Frodo had leadership thrust upon him, and his long journey is, in one sense, a process of his acceptance of his own leadership. He can’t escape it, even with the Ring, and he certainly wasn’t sufficient for it alone. One dear Christ-like figure in the story is Frodo’s friend, Sam.
My dear friend, Will Coats, pictured them this way.
We all rage against God at some point after we were converted, called, and empowered to lead in our particular place. God shows us favor when He chooses us in love to fulfill His gracious plans to many. Some times the person runs ahead of God’s plans, presupposing that they are entitled to it and quite self-sufficient for the task (i.e. Moses; cf. Acts 7:25). Other leaders attempt to manipulate the blessing out of His Hands with an outrageous mo for strategic planning without God’s wisdom. For example, Rebekah and Jacob. God particularly loves to invite reluctant leaders like Moses, Jonah, and Esther to courageous lead for the sake of others’ welfare, but reluctance is yet another way we rage against God’s timing and call on our lives.
What we need is Gospel-rest that comes only after we have raged against God to the point of futility, only to finally realize we were already given the favor – already discovered and wanted and secure in God’s redemptive story. One of my favorite authors, Dan Allender writing on leadership, put it this way:
“Remember, only repeated encounters with our furious flight from God can bring us the genuine rest we seek . . . God invites the one who rages to collapse in his arms of love. Rest comes when we can no longer sustain our flight, and we find God waiting for us. But rest is not true rest without surrender.” How do we surrender? “We must eventually be caught face to face with God and be unnerved by his kindness. Only then will we surrender” (p. 104).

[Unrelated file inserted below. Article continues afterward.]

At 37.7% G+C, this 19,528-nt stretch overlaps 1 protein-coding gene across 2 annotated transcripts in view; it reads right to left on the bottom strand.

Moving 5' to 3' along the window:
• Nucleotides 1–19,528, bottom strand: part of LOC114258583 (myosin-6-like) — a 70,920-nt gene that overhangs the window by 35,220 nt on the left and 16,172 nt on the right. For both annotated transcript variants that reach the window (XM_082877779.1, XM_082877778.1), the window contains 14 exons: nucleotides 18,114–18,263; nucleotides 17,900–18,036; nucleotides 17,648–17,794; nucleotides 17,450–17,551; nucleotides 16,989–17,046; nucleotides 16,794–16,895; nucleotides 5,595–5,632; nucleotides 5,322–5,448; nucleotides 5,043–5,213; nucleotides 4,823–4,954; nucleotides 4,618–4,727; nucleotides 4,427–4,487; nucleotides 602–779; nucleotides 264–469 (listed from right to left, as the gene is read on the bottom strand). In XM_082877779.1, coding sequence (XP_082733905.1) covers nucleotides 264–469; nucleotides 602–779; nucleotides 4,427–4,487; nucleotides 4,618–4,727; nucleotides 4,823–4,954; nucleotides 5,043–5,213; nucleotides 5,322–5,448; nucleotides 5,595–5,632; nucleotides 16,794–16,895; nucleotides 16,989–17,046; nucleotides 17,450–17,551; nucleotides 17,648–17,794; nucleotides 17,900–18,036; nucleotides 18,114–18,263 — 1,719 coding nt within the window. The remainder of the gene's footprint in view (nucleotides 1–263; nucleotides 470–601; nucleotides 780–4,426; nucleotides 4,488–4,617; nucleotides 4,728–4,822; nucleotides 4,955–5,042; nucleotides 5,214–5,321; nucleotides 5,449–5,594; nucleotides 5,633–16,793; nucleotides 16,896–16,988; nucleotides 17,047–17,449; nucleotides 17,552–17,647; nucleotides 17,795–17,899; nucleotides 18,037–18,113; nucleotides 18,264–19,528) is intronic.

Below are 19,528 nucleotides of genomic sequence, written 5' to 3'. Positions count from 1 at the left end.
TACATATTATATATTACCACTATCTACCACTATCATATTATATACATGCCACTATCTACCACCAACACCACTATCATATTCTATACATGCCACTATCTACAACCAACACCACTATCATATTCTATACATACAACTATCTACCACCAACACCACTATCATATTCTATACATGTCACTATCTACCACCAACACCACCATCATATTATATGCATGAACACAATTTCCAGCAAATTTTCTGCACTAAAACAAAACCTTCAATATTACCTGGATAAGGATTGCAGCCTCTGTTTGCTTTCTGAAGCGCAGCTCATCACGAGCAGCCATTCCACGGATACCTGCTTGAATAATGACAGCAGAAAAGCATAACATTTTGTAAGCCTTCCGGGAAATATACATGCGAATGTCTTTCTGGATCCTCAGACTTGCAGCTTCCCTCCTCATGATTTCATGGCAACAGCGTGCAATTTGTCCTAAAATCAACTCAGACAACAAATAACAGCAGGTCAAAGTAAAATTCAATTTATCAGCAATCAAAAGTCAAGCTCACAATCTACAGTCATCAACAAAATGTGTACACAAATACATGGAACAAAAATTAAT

Do you know when a leader knows that she knows she has surrendered to God? When he has assurance that the calling and place and people God gave him to lead was a gift? It is when the leader is thankful, even for the furnace of affliction that has forged her to become the leader she now is, and worn out from avoiding it. Allender adds: “The funny thing about gratitude is that it is not earned or deserved; it, too, is a gift. We can’t force ourselves to be grateful, but we can stumble into the arms of gratitude when we’re exhausted from our running” (p. 108).
Dan B. Allender, Leading with a Limp: Take Full Advantage of Your Most Powerful Weakness (The Crown Publishing Group).